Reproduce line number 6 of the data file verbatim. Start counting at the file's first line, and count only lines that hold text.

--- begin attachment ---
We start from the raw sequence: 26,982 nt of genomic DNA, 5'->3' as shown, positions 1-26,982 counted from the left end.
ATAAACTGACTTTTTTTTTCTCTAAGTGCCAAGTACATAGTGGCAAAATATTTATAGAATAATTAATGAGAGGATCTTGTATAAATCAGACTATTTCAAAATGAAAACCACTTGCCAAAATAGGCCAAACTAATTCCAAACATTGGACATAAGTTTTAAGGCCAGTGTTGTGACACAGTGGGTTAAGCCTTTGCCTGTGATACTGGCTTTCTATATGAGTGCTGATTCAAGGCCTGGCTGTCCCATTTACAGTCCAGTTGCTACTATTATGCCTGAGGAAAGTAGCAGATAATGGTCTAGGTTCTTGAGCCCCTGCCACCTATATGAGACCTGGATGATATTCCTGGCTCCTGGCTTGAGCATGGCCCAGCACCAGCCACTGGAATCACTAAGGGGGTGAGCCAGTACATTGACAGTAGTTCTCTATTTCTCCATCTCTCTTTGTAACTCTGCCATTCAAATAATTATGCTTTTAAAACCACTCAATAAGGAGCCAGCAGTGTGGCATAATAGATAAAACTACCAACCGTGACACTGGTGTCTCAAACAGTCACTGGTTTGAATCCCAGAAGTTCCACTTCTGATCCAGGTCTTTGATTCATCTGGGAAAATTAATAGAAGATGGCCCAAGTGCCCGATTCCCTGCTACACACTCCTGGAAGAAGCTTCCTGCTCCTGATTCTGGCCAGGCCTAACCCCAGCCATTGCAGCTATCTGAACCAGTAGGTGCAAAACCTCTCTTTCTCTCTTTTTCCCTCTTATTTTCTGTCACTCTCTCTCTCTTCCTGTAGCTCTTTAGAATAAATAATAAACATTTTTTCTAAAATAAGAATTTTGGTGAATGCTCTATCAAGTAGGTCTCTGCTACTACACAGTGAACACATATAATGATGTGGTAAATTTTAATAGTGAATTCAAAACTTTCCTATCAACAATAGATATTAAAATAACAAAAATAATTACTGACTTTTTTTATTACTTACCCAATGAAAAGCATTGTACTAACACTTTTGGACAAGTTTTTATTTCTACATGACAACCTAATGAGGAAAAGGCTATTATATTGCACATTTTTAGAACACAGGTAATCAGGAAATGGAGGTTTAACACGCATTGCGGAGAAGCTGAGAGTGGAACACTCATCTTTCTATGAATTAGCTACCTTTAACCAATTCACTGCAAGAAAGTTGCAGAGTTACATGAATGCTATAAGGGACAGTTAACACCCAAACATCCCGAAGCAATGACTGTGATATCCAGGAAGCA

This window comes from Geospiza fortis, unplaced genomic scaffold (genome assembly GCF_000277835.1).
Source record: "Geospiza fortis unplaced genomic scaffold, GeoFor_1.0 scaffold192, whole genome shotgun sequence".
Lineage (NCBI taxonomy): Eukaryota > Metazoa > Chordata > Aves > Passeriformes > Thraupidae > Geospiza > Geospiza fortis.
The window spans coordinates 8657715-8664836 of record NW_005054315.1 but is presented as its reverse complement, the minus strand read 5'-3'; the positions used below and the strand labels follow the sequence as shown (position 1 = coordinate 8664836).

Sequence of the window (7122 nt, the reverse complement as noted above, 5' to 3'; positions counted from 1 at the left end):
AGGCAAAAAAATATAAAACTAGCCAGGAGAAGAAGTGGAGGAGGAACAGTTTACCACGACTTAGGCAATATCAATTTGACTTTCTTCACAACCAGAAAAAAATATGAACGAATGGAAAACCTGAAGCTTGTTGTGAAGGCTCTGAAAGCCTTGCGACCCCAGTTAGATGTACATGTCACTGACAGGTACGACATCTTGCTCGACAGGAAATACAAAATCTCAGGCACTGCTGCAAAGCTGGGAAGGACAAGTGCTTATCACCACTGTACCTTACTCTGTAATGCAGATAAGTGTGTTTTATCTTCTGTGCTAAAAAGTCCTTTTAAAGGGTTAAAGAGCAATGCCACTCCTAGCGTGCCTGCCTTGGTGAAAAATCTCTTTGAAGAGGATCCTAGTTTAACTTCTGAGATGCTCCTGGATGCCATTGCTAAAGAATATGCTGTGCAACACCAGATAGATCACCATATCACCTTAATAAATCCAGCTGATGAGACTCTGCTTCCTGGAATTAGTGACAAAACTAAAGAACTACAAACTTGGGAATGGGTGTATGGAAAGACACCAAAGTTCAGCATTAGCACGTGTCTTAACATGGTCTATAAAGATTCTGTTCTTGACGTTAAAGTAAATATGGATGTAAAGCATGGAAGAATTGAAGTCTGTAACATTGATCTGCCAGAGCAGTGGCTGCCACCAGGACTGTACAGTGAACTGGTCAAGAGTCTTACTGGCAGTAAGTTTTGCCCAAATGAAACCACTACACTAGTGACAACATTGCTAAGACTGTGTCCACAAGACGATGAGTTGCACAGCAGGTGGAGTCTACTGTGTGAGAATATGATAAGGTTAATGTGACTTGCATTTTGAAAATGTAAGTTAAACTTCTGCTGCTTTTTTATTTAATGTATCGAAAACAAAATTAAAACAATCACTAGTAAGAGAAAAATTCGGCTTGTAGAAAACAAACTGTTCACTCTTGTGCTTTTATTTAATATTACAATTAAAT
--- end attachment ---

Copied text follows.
The window spans coordinates 8657715-8664836 of record NW_005054315.1 but is presented as its reverse complement, the minus strand read 5'-3'; the positions used below and the strand labels follow the sequence as shown (position 1 = coordinate 8664836).